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Posted on • Updated on • Originally published at blog.bracketsinstitute.com

Arrow Functions

This article is part of the first installment of a series I'm calling JavaScript You Must Know. The aim of this series is to go over various fundamentals of the JavaScript language that a developer must know/understand before moving forward with any of the modern JavaScript frameworks like React, Angular, and Vue. Learning these fundamentals in parallel with the frameworks would also be acceptable.

This first installment of the series focuses on syntax-related topics and is called JavaScript You Must Know -- Essential Syntax.


Arrow functions, or arrow function expressions, are another way of declaring functions in JavaScript. But, please note right from the outset, that the differences between regular functions and arrow functions don't end with just the syntax. In other words, arrow functions are not a syntactic sugar for regular functions rather they're treated differently by the compiler. In this section, we'll focus on the just the syntax of arrow functions.

Let's quickly see an example of an arrow function compared to an old-school function declaration.

function oldSchoolFunc(a, b, c) {
  console.log(a, b, c);

  return (a + b + c);
}
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The same function above using the arrow function syntax would be:

const arrowFunc = (a, b, c) => {
  console.log(a, b, c);

  return (a + b + c);
}
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So, the function keyword was removed and an arrow => (equal sign followed by a 'greater than' sign) was introduced before the opening curly brace { to convert the old-school syntax to an arrow function syntax. Also please note that the part that constitutes an arrow function is to the right of the assignment. The identifier arrowFunc is just a variable that is being used to hold a reference to the arrow function so we can invoke it later.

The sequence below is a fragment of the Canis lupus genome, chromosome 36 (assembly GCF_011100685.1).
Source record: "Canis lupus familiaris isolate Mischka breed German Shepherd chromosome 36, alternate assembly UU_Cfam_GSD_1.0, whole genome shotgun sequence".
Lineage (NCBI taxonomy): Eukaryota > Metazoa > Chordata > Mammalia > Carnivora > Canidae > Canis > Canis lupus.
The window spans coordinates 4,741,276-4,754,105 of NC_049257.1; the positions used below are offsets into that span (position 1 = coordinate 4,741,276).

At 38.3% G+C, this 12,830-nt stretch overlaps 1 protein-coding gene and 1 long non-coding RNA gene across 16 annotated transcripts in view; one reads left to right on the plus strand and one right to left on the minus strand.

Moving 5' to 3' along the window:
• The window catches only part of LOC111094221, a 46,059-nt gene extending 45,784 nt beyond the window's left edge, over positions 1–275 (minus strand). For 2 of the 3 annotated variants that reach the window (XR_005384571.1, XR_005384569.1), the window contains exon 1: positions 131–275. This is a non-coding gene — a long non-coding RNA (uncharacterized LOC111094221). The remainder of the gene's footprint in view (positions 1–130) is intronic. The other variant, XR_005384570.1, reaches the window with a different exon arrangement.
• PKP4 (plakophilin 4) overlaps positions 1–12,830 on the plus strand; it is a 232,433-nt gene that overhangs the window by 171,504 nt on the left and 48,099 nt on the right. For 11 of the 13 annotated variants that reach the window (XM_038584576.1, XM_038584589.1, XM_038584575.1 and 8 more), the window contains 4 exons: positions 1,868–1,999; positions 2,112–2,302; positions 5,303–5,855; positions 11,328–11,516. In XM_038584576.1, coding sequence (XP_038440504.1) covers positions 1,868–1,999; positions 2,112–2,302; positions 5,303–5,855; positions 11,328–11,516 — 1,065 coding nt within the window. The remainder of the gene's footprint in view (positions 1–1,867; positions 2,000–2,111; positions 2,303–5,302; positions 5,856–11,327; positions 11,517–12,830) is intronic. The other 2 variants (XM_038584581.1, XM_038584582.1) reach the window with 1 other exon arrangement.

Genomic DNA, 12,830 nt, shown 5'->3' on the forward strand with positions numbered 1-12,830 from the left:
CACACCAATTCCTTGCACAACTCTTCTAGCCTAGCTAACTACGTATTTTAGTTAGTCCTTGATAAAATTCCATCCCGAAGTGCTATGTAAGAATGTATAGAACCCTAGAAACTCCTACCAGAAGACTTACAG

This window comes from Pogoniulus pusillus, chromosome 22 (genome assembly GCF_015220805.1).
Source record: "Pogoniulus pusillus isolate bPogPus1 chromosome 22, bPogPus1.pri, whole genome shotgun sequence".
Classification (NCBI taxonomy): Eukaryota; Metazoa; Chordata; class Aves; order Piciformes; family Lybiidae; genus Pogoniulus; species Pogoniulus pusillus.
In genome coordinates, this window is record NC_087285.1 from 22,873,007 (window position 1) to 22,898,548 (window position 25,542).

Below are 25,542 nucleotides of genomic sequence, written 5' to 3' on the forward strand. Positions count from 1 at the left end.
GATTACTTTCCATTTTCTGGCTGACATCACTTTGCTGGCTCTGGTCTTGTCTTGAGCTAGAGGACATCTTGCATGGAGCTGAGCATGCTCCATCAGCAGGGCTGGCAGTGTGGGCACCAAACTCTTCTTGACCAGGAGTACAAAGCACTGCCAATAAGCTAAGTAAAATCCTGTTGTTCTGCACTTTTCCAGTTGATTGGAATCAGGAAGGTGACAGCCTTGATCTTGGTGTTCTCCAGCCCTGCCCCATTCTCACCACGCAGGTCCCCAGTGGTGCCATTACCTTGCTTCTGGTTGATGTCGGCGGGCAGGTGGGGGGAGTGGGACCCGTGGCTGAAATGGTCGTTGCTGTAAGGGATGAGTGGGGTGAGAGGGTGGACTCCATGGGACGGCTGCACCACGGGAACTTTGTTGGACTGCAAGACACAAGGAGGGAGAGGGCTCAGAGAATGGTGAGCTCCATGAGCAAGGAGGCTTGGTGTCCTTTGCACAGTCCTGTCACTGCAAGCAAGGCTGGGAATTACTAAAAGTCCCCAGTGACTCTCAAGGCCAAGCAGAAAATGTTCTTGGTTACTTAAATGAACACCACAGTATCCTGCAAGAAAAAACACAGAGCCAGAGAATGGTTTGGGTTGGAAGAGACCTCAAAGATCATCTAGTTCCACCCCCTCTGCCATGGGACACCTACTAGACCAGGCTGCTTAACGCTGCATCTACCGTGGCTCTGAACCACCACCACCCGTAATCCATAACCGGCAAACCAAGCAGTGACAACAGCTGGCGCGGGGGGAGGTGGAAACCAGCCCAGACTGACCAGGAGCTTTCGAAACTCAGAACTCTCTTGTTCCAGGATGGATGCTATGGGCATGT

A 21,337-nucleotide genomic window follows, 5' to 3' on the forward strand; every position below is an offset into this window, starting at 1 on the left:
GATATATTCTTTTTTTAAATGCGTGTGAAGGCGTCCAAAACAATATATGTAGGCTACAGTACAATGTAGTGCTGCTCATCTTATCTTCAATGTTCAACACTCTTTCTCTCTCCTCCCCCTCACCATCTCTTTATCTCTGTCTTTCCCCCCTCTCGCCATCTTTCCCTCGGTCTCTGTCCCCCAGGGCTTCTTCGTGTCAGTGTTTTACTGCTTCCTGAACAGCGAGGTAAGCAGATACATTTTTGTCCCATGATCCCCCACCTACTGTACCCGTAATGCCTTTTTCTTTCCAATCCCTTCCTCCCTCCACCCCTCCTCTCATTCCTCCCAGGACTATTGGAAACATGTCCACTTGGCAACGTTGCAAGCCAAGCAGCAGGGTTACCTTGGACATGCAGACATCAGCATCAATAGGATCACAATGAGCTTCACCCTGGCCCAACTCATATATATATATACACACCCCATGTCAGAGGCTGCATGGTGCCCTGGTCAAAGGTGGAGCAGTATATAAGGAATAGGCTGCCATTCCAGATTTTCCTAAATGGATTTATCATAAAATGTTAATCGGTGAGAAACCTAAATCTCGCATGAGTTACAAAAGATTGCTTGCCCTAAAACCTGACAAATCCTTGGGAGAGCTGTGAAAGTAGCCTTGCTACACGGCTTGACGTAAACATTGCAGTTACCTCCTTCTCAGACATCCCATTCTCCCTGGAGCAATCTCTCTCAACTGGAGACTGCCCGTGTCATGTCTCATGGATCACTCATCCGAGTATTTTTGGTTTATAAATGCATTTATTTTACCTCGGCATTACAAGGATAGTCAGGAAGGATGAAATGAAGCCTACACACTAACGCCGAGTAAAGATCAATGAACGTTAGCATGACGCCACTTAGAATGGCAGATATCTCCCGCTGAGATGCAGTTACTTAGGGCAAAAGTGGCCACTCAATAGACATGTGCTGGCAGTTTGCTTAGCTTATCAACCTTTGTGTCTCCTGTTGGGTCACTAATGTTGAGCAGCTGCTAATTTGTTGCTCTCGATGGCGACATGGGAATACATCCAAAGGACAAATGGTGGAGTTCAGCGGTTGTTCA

When it comes to function definitions, we basically have two things to consider: the parameter list and the function body. We'll take these one by one and go through their different cases to see how an arrow function is written in each case. Remember, the starting point is always the same: remove the function keyword and introduce the arrow => before the opening curly brace {. Once you get used to the arrow function syntax though, you won't have to think in terms of the old-school syntax anymore.

Please note that I'm using the term "old-school" quite loosely here. This in no way implies that the arrow functions have "replaced" the original function declaration syntax. There are places where using an arrow function is better suited than a normal (non-arrow?) function and vice versa. There are situations where the use of arrow functions is even discouraged!

Cases for function's parameter list

Case 1: no parameters

function oldSchoolFunc() {
  /* function body */
}

const arrowFunc = () => {
  /* function body */
}
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The empty parentheses are required in this case.

Case 2: Multiple parameters

function oldSchoolFunc(a, b, c) {
  /* function body */
}